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Israel And Gaza Under Pressure To Agree Ceasefire As Hillary Clinton And Ban Ki-Moon Visit

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Israel and Gaza are under international pressure to agree on a ceasefire, after six days of air strikes and rocket attacks which have killed 110 Palestinians and three Israelis.

As Israel launched 100 air strikes overnight, and 37 rockets were fired into southern Israel, diplomats are meeting in Egypt to agree plans to halt fire.

Ban Ki-Moon, the UN's secretary general, and Hillary Clinton are both due to visit Israel on Tuesday to advance the efforts. Clinton will not meet Hamas officials.

gaza attacks

Smoke rises following an Israeli attack on smuggling tunnels between Gaza and Egypt

According to Israel's Haaretz newspaper, Hamas' Khaled Meshal and Islamic Jihad's Ramadan Abdullah Shalah will meet Egypt's Raafat Shehata to agree a ceasefire.

Paul Danahar
tells BBC in that 80% of details resolved in ceasefire talks so far

The BBC reports that Israel has put plans for a ground operation in Gaza "on hold" to allow ceasefire talks a chance.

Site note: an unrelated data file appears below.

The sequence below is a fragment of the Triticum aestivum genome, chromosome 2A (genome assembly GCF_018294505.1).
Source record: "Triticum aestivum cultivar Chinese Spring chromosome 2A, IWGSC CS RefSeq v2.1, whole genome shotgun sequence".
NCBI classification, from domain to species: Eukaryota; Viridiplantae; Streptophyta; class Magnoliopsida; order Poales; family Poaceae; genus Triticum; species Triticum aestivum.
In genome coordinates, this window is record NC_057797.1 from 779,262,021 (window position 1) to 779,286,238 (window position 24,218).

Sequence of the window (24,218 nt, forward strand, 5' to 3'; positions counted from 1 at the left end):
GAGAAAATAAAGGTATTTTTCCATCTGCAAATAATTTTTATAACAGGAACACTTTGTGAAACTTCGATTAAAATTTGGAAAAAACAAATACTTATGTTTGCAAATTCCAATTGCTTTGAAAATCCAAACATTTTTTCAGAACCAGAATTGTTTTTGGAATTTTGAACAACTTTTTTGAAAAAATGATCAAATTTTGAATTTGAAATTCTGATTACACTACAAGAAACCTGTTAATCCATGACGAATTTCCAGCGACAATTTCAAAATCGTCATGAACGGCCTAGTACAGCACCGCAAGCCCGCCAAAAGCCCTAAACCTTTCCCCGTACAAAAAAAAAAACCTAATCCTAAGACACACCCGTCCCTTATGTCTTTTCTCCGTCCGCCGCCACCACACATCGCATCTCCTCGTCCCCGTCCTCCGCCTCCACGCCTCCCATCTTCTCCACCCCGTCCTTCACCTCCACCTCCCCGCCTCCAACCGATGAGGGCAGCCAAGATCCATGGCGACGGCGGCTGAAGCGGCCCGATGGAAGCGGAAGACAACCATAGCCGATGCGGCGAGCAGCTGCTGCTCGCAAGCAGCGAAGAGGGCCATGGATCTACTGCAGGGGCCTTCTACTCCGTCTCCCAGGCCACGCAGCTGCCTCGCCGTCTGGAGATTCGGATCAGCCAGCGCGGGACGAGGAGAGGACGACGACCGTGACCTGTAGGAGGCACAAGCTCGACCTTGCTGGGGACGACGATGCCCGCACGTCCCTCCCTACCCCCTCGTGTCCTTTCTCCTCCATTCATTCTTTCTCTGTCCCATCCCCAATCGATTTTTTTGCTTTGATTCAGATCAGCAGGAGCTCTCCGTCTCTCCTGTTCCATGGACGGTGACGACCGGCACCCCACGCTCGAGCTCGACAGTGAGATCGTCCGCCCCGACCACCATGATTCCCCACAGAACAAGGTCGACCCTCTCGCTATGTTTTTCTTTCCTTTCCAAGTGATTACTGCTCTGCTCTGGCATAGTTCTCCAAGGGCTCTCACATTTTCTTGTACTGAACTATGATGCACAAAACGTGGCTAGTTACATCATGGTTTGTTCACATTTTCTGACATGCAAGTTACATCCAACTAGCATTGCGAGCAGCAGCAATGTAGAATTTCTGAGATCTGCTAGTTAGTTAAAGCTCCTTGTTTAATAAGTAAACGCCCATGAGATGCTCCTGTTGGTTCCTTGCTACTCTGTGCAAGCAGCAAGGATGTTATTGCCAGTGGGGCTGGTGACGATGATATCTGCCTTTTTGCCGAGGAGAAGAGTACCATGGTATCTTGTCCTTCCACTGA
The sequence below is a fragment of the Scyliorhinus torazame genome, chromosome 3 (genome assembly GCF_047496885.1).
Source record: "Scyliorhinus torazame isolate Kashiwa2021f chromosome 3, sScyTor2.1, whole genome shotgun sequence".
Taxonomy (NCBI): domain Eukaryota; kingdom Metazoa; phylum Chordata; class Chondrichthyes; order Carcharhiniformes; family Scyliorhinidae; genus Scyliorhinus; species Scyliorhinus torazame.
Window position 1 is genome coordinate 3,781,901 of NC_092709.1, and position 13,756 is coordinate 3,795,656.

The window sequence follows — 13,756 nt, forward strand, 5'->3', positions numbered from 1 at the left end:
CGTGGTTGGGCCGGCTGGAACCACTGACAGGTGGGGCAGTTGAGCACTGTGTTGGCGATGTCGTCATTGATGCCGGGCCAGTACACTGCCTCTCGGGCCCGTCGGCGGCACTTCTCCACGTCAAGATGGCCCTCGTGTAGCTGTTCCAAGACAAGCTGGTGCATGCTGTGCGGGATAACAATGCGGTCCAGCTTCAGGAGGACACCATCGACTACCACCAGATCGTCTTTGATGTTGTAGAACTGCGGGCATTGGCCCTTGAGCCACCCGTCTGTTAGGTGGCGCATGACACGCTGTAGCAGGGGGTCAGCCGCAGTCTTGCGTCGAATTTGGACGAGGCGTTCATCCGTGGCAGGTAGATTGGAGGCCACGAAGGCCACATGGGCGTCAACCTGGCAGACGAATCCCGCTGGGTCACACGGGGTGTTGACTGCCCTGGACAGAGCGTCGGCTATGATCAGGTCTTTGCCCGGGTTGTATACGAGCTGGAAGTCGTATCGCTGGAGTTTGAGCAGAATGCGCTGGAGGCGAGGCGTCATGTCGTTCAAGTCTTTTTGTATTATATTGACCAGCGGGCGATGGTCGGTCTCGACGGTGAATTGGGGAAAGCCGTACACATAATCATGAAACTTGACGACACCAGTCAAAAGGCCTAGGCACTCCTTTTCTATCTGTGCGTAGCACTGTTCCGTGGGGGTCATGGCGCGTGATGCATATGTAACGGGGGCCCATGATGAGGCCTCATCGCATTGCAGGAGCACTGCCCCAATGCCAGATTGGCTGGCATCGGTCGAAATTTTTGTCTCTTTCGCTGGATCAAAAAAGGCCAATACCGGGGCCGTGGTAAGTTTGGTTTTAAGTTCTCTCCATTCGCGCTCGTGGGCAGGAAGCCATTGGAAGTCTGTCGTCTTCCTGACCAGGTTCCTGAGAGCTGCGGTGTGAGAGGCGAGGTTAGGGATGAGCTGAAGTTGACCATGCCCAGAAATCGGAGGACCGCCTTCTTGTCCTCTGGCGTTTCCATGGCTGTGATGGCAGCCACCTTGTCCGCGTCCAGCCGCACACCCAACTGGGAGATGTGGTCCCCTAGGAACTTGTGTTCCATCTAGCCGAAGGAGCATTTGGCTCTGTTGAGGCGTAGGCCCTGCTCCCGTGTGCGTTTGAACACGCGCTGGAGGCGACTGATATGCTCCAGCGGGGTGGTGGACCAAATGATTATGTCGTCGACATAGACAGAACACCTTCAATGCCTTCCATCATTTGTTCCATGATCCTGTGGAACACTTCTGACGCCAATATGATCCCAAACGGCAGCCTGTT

British Foreign Secretary William Hague will make a statement to MPs on Tuesday about the Gaza conflict. On Monday the foreign secretary paid tribute to Egyptian efforts to negotiate "a ceasefire that can work".

He praised Egyptian ceasefire negotiators for averting an Israeli ground invasion so far in the crisis and said the fact that Israel was holding back from an invasion of Gaza, and that rocket attacks on Israel were lessening, were "positives" in an otherwise desperate situation.

william hague gaza

William Hague (right) talks with Bulgarian foreign minister Nikolay Mladenov at Monday's meeting in Brussels

Foreign Office minister Alistair Burt arrived in Israel yesterday for a three-day visit, during which he will also go to the Gaza Strip.

He will meet senior Israeli ministers and Palestinian president Mahmoud Abbas and prime minister Salam Fayyad.

On Tuesday he visited Kiryat Malachi where a rocket hit a residential building, killing three Israeli civilians last week.

"I am gravely concerned about the current crisis, particularly the loss of civilian life on both sides," he said.

Speaking at a news conference in Cairo on Monday, Khaled Meshaal, exiled leader of Hamas, said a truce was possible but Israel must halt its strikes first and lift its blockade of Gaza.

He added that Netanyahu was concerned about the impact of a "land war" domestically because of elections in January.

"He can do it, but he knows that it will not be a picnic and that it could be his political death and cost him the elections," Meshaal told Reuters.


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